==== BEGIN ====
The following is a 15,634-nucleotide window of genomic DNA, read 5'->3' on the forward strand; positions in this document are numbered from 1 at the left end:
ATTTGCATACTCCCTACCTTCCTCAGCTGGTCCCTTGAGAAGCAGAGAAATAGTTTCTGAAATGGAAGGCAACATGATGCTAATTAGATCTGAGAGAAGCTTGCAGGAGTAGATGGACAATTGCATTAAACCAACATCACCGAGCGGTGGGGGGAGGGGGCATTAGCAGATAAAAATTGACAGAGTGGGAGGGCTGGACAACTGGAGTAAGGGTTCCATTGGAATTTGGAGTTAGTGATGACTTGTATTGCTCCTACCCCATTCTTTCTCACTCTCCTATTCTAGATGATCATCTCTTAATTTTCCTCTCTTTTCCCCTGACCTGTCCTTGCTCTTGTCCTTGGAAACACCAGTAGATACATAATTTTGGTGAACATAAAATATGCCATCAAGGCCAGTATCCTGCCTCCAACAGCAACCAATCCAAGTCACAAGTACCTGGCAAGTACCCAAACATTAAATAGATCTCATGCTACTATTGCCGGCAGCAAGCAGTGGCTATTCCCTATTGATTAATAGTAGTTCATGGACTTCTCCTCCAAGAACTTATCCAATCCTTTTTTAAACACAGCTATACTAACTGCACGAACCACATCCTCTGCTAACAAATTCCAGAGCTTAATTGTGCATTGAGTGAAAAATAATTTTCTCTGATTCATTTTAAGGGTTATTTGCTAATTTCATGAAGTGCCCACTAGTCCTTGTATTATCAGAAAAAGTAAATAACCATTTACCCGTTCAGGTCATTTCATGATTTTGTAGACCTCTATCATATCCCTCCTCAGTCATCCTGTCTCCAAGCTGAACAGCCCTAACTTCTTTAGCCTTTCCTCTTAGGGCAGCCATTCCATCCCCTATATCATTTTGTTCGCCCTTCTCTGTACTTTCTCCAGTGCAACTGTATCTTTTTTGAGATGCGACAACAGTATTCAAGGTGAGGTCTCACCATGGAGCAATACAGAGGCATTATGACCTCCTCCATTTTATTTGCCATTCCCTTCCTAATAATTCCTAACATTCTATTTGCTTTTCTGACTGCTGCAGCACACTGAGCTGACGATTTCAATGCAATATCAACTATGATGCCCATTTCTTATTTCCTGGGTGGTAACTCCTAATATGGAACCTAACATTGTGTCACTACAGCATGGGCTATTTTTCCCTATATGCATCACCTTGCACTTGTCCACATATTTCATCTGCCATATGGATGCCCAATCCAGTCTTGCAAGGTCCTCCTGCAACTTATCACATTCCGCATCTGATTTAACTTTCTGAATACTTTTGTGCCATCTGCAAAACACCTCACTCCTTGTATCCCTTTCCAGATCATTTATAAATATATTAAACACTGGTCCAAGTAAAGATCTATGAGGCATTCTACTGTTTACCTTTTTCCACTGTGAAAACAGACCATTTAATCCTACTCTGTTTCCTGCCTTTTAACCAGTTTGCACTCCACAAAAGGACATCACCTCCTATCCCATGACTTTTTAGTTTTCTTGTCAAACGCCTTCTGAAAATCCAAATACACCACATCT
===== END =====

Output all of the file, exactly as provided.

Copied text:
The following is a 15,634-nucleotide window of genomic DNA, read 5'->3' on the forward strand; positions in this document are numbered from 1 at the left end:
ATTTGCATACTCCCTACCTTCCTCAGCTGGTCCCTTGAGAAGCAGAGAAATAGTTTCTGAAATGGAAGGCAACATGATGCTAATTAGATCTGAGAGAAGCTTGCAGGAGTAGATGGACAATTGCATTAAACCAACATCACCGAGCGGTGGGGGGAGGGGGCATTAGCAGATAAAAATTGACAGAGTGGGAGGGCTGGACAACTGGAGTAAGGGTTCCATTGGAATTTGGAGTTAGTGATGACTTGTATTGCTCCTACCCCATTCTTTCTCACTCTCCTATTCTAGATGATCATCTCTTAATTTTCCTCTCTTTTCCCCTGACCTGTCCTTGCTCTTGTCCTTGGAAACACCAGTAGATACATAATTTTGGTGAACATAAAATATGCCATCAAGGCCAGTATCCTGCCTCCAACAGCAACCAATCCAAGTCACAAGTACCTGGCAAGTACCCAAACATTAAATAGATCTCATGCTACTATTGCCGGCAGCAAGCAGTGGCTATTCCCTATTGATTAATAGTAGTTCATGGACTTCTCCTCCAAGAACTTATCCAATCCTTTTTTAAACACAGCTATACTAACTGCACGAACCACATCCTCTGCTAACAAATTCCAGAGCTTAATTGTGCATTGAGTGAAAAATAATTTTCTCTGATTCATTTTAAGGGTTATTTGCTAATTTCATGAAGTGCCCACTAGTCCTTGTATTATCAGAAAAAGTAAATAACCATTTACCCGTTCAGGTCATTTCATGATTTTGTAGACCTCTATCATATCCCTCCTCAGTCATCCTGTCTCCAAGCTGAACAGCCCTAACTTCTTTAGCCTTTCCTCTTAGGGCAGCCATTCCATCCCCTATATCATTTTGTTCGCCCTTCTCTGTACTTTCTCCAGTGCAACTGTATCTTTTTTGAGATGCGACAACAGTATTCAAGGTGAGGTCTCACCATGGAGCAATACAGAGGCATTATGACCTCCTCCATTTTATTTGCCATTCCCTTCCTAATAATTCCTAACATTCTATTTGCTTTTCTGACTGCTGCAGCACACTGAGCTGACGATTTCAATGCAATATCAACTATGATGCCCATTTCTTATTTCCTGGGTGGTAACTCCTAATATGGAACCTAACATTGTGTCACTACAGCATGGGCTATTTTTCCCTATATGCATCACCTTGCACTTGTCCACATATTTCATCTGCCATATGGATGCCCAATCCAGTCTTGCAAGGTCCTCCTGCAACTTATCACATTCCGCATCTGATTTAACTTTCTGAATACTTTTGTGCCATCTGCAAAACACCTCACTCCTTGTATCCCTTTCCAGATCATTTATAAATATATTAAACACTGGTCCAAGTAAAGATCTATGAGGCATTCTACTGTTTACCTTTTTCCACTGTGAAAACAGACCATTTAATCCTACTCTGTTTCCTGCCTTTTAACCAGTTTGCACTCCACAAAAGGACATCACCTCCTATCCCATGACTTTTTAGTTTTCTTGTCAAACGCCTTCTGAAAATCCAAATACACCACATCT